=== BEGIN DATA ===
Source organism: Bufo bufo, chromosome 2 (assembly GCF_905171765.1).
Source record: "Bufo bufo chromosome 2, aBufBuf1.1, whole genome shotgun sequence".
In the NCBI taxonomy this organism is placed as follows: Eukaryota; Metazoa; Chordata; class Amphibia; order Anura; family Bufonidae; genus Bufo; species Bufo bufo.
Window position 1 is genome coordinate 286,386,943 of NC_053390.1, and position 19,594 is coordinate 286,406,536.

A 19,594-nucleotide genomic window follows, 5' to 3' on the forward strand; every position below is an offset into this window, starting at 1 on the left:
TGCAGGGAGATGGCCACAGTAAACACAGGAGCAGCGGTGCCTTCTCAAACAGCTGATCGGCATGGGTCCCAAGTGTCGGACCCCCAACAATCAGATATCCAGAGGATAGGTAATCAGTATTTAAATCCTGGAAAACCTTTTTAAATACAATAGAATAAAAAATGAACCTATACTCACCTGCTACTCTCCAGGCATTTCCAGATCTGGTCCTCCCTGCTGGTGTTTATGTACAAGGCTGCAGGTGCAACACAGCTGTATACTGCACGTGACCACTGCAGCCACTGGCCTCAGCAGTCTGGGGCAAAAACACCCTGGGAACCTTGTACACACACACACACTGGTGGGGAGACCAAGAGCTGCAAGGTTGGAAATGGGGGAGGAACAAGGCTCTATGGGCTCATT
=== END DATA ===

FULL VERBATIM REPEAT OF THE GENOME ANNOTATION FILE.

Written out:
Source organism: Bufo bufo, chromosome 2 (assembly GCF_905171765.1).
Source record: "Bufo bufo chromosome 2, aBufBuf1.1, whole genome shotgun sequence".
In the NCBI taxonomy this organism is placed as follows: Eukaryota; Metazoa; Chordata; class Amphibia; order Anura; family Bufonidae; genus Bufo; species Bufo bufo.
Window position 1 is genome coordinate 286,386,943 of NC_053390.1, and position 19,594 is coordinate 286,406,536.

A 19,594-nucleotide genomic window follows, 5' to 3' on the forward strand; every position below is an offset into this window, starting at 1 on the left:
TGCAGGGAGATGGCCACAGTAAACACAGGAGCAGCGGTGCCTTCTCAAACAGCTGATCGGCATGGGTCCCAAGTGTCGGACCCCCAACAATCAGATATCCAGAGGATAGGTAATCAGTATTTAAATCCTGGAAAACCTTTTTAAATACAATAGAATAAAAAATGAACCTATACTCACCTGCTACTCTCCAGGCATTTCCAGATCTGGTCCTCCCTGCTGGTGTTTATGTACAAGGCTGCAGGTGCAACACAGCTGTATACTGCACGTGACCACTGCAGCCACTGGCCTCAGCAGTCTGGGGCAAAAACACCCTGGGAACCTTGTACACACACACACACTGGTGGGGAGACCAAGAGCTGCAAGGTTGGAAATGGGGGAGGAACAAGGCTCTATGGGCTCATT